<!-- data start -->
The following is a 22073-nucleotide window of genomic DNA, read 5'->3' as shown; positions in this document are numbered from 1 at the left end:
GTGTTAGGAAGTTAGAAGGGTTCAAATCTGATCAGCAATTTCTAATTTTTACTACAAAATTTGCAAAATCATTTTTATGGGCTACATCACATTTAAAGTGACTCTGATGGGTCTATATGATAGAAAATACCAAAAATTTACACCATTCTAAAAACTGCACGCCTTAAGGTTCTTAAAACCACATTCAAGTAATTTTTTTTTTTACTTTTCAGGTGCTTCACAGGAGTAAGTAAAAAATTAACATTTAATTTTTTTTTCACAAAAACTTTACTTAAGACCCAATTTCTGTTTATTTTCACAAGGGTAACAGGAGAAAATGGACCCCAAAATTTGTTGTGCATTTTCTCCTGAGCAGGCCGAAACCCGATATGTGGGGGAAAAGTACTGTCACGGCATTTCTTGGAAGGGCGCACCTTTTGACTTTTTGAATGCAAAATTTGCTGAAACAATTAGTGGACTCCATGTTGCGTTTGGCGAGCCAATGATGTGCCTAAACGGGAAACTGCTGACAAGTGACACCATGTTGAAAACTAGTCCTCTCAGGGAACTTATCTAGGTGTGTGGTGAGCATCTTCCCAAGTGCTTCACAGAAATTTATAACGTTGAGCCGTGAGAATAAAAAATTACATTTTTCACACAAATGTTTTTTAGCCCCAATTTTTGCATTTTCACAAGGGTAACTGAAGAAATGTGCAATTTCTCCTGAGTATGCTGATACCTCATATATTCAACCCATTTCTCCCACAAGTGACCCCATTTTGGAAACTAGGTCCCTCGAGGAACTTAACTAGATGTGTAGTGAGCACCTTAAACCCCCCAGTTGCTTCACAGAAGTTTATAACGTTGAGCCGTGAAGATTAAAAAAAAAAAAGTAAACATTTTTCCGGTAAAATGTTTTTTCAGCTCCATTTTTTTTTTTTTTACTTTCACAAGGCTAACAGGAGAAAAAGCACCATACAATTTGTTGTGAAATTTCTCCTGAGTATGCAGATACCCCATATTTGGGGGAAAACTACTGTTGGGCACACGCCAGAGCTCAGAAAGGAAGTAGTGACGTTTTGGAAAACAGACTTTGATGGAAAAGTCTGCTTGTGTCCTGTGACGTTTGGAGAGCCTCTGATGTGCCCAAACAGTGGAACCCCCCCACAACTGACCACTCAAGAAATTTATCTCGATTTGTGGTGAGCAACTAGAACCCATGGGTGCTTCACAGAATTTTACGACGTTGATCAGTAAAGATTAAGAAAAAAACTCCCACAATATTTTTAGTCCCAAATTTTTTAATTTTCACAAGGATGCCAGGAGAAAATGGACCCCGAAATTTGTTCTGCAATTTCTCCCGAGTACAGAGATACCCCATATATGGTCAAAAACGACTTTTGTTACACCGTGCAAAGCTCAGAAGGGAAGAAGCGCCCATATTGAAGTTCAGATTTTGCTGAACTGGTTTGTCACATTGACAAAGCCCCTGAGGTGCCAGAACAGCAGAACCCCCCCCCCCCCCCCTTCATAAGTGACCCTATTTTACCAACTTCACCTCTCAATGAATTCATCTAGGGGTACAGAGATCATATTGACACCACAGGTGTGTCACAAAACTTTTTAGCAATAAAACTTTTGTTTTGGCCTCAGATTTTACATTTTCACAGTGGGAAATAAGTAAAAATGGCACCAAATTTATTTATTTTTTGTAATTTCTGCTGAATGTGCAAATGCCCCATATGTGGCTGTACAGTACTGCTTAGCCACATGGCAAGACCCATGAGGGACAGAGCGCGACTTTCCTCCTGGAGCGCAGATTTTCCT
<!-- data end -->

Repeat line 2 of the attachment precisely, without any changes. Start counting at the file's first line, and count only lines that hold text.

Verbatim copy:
GTGTTAGGAAGTTAGAAGGGTTCAAATCTGATCAGCAATTTCTAATTTTTACTACAAAATTTGCAAAATCATTTTTATGGGCTACATCACATTTAAAGTGACTCTGATGGGTCTATATGATAGAAAATACCAAAAATTTACACCATTCTAAAAACTGCACGCCTTAAGGTTCTTAAAACCACATTCAAGTAATTTTTTTTTTTACTTTTCAGGTGCTTCACAGGAGTAAGTAAAAAATTAACATTTAATTTTTTTTTCACAAAAACTTTACTTAAGACCCAATTTCTGTTTATTTTCACAAGGGTAACAGGAGAAAATGGACCCCAAAATTTGTTGTGCATTTTCTCCTGAGCAGGCCGAAACCCGATATGTGGGGGAAAAGTACTGTCACGGCATTTCTTGGAAGGGCGCACCTTTTGACTTTTTGAATGCAAAATTTGCTGAAACAATTAGTGGACTCCATGTTGCGTTTGGCGAGCCAATGATGTGCCTAAACGGGAAACTGCTGACAAGTGACACCATGTTGAAAACTAGTCCTCTCAGGGAACTTATCTAGGTGTGTGGTGAGCATCTTCCCAAGTGCTTCACAGAAATTTATAACGTTGAGCCGTGAGAATAAAAAATTACATTTTTCACACAAATGTTTTTTAGCCCCAATTTTTGCATTTTCACAAGGGTAACTGAAGAAATGTGCAATTTCTCCTGAGTATGCTGATACCTCATATATTCAACCCATTTCTCCCACAAGTGACCCCATTTTGGAAACTAGGTCCCTCGAGGAACTTAACTAGATGTGTAGTGAGCACCTTAAACCCCCCAGTTGCTTCACAGAAGTTTATAACGTTGAGCCGTGAAGATTAAAAAAAAAAAAGTAAACATTTTTCCGGTAAAATGTTTTTTCAGCTCCATTTTTTTTTTTTTTACTTTCACAAGGCTAACAGGAGAAAAAGCACCATACAATTTGTTGTGAAATTTCTCCTGAGTATGCAGATACCCCATATTTGGGGGAAAACTACTGTTGGGCACACGCCAGAGCTCAGAAAGGAAGTAGTGACGTTTTGGAAAACAGACTTTGATGGAAAAGTCTGCTTGTGTCCTGTGACGTTTGGAGAGCCTCTGATGTGCCCAAACAGTGGAACCCCCCCACAACTGACCACTCAAGAAATTTATCTCGATTTGTGGTGAGCAACTAGAACCCATGGGTGCTTCACAGAATTTTACGACGTTGATCAGTAAAGATTAAGAAAAAAACTCCCACAATATTTTTAGTCCCAAATTTTTTAATTTTCACAAGGATGCCAGGAGAAAATGGACCCCGAAATTTGTTCTGCAATTTCTCCCGAGTACAGAGATACCCCATATATGGTCAAAAACGACTTTTGTTACACCGTGCAAAGCTCAGAAGGGAAGAAGCGCCCATATTGAAGTTCAGATTTTGCTGAACTGGTTTGTCACATTGACAAAGCCCCTGAGGTGCCAGAACAGCAGAACCCCCCCCCCCCCCCCTTCATAAGTGACCCTATTTTACCAACTTCACCTCTCAATGAATTCATCTAGGGGTACAGAGATCATATTGACACCACAGGTGTGTCACAAAACTTTTTAGCAATAAAACTTTTGTTTTGGCCTCAGATTTTACATTTTCACAGTGGGAAATAAGTAAAAATGGCACCAAATTTATTTATTTTTTGTAATTTCTGCTGAATGTGCAAATGCCCCATATGTGGCTGTACAGTACTGCTTAGCCACATGGCAAGACCCATGAGGGACAGAGCGCGACTTTCCTCCTGGAGCGCAGATTTTCCT